Its main function is simply to allow you to lower the volume of high-wattage amps for use at home but this gives you the option of turning your amp volume/gain up to overdrive your amp without the actual volume disturbing your neighbors.

The big thing about attenuators is that you can get power stage saturation at bedroom levels because the amp will still be running hot.

This is great for certain kinds of amps, such as plexis, that really shine when the power section starts barking.

Now, for more modern metal-oriented units, where most (if not all) of the “important” distortion is generated in the preamp, unless they are voiced in a way that volume makes them sound better, attenuators don’t have a lot to add.

Does amp overdrive sound better than pedals?

I will admit it is a subjective matter to debate whether amp overdrive or pedal tones are superior but I have to give the edge to amplifiers with a big caveat. 

Here is a video of a Marshall Super Lead with an attenuator being used at different strengths:

Now the amplifier sounds amazing at the highest volume but the quality goes down as the attenuator reduces the volume more. 

And the speaker cabinet is microphoned for recording so it isn’t the same as being in the room.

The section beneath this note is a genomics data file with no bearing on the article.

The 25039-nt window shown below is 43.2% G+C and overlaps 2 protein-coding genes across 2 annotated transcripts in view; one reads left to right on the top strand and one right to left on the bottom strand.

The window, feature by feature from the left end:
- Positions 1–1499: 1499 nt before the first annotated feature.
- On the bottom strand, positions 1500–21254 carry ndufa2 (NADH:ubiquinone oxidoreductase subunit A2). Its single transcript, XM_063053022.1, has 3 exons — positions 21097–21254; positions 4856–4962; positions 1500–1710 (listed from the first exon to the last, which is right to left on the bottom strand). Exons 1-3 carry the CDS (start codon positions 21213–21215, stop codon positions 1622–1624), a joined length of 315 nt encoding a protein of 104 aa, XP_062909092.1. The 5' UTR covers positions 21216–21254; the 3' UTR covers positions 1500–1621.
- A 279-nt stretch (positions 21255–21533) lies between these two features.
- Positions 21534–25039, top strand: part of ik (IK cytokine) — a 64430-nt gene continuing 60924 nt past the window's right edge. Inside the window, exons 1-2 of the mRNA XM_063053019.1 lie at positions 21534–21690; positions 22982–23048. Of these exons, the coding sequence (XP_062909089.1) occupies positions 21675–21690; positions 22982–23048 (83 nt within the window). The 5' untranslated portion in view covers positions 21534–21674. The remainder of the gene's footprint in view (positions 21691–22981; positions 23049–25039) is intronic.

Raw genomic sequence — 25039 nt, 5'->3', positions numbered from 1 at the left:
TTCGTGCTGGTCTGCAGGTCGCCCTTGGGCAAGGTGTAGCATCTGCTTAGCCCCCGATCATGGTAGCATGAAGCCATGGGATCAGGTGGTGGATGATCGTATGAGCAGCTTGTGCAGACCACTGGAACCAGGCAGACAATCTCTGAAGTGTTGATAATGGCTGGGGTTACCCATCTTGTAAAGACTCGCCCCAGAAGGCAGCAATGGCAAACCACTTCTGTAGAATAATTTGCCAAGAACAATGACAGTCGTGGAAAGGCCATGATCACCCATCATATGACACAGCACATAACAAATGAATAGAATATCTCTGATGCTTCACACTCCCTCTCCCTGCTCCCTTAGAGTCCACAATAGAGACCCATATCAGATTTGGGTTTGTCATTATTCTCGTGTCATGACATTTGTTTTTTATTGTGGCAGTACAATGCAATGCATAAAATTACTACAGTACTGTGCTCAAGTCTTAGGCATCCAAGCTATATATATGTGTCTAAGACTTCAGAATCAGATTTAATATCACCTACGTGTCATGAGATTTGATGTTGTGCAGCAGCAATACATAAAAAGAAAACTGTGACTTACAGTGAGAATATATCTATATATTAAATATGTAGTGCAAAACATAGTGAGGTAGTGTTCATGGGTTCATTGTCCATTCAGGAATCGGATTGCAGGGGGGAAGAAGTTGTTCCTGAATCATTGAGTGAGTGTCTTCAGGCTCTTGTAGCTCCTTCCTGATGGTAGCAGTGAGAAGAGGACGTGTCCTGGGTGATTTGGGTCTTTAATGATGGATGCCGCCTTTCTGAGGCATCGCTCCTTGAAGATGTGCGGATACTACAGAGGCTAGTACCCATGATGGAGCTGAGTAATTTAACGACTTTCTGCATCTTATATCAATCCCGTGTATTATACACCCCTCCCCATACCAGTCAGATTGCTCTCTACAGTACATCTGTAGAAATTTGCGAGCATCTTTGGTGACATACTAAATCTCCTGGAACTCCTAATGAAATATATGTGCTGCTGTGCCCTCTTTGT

But I think if you want to play at a very low volume you may prefer an overdrive pedal. 

You can take a listen to the popular Boss Super OverDrive and Ibanez Tube Screamer pedals here:

They sound pretty good and I would probably prefer them over an attenuated amp at super low volumes, but they are also never going to compare to a cranked amp with no attenuator.

Listening to music and hearing the vibrations is one thing but I think that in a live loud setting, the vibrations and air being pushed by speakers affect more than just your ears; think about how when someone hits a bass drum you can feel it in your chest. 

So I think playing a high-wattage amp with an attenuator or at a very low volume with pedals is a bit like driving a sports car during rush hour in the city.